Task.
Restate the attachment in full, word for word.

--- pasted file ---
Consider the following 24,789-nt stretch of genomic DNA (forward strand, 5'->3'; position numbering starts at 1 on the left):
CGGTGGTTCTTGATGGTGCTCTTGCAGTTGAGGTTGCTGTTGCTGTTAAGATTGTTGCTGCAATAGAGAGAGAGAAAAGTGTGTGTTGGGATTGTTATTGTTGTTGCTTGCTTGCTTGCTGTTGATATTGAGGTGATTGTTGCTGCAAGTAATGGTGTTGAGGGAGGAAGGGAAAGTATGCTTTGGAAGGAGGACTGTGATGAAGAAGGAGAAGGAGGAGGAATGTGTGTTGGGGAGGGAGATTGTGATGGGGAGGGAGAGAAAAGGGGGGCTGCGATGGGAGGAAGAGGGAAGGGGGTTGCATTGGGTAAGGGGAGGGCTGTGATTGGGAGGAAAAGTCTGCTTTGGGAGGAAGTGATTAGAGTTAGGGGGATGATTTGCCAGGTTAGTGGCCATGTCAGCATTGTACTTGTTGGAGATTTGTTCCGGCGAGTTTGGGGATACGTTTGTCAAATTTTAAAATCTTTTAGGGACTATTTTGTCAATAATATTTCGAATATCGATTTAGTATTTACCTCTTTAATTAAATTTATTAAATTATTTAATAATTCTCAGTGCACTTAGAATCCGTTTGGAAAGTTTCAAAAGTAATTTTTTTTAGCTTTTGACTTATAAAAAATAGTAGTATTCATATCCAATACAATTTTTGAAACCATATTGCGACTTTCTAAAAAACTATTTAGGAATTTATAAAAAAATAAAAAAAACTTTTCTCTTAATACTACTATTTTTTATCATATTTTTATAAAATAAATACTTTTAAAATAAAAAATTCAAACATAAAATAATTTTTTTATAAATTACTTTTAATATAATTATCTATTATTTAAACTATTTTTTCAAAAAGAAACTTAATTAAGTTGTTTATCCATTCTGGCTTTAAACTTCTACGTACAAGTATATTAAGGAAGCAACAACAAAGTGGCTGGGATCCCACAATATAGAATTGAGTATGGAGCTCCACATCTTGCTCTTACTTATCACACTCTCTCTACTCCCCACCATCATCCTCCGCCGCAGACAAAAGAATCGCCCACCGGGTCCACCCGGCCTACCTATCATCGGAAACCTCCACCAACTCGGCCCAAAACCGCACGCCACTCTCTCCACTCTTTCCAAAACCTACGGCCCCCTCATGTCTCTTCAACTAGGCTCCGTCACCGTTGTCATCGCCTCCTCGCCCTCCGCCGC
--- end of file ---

Consider the following 24,789-nt stretch of genomic DNA (forward strand, 5'->3'; position numbering starts at 1 on the left):
CGGTGGTTCTTGATGGTGCTCTTGCAGTTGAGGTTGCTGTTGCTGTTAAGATTGTTGCTGCAATAGAGAGAGAGAAAAGTGTGTGTTGGGATTGTTATTGTTGTTGCTTGCTTGCTTGCTGTTGATATTGAGGTGATTGTTGCTGCAAGTAATGGTGTTGAGGGAGGAAGGGAAAGTATGCTTTGGAAGGAGGACTGTGATGAAGAAGGAGAAGGAGGAGGAATGTGTGTTGGGGAGGGAGATTGTGATGGGGAGGGAGAGAAAAGGGGGGCTGCGATGGGAGGAAGAGGGAAGGGGGTTGCATTGGGTAAGGGGAGGGCTGTGATTGGGAGGAAAAGTCTGCTTTGGGAGGAAGTGATTAGAGTTAGGGGGATGATTTGCCAGGTTAGTGGCCATGTCAGCATTGTACTTGTTGGAGATTTGTTCCGGCGAGTTTGGGGATACGTTTGTCAAATTTTAAAATCTTTTAGGGACTATTTTGTCAATAATATTTCGAATATCGATTTAGTATTTACCTCTTTAATTAAATTTATTAAATTATTTAATAATTCTCAGTGCACTTAGAATCCGTTTGGAAAGTTTCAAAAGTAATTTTTTTTAGCTTTTGACTTATAAAAAATAGTAGTATTCATATCCAATACAATTTTTGAAACCATATTGCGACTTTCTAAAAAACTATTTAGGAATTTATAAAAAAATAAAAAAAACTTTTCTCTTAATACTACTATTTTTTATCATATTTTTATAAAATAAATACTTTTAAAATAAAAAATTCAAACATAAAATAATTTTTTTATAAATTACTTTTAATATAATTATCTATTATTTAAACTATTTTTTCAAAAAGAAACTTAATTAAGTTGTTTATCCATTCTGGCTTTAAACTTCTACGTACAAGTATATTAAGGAAGCAACAACAAAGTGGCTGGGATCCCACAATATAGAATTGAGTATGGAGCTCCACATCTTGCTCTTACTTATCACACTCTCTCTACTCCCCACCATCATCCTCCGCCGCAGACAAAAGAATCGCCCACCGGGTCCACCCGGCCTACCTATCATCGGAAACCTCCACCAACTCGGCCCAAAACCGCACGCCACTCTCTCCACTCTTTCCAAAACCTACGGCCCCCTCATGTCTCTTCAACTAGGCTCCGTCACCGTTGTCATCGCCTCCTCGCCCTCCGCCGC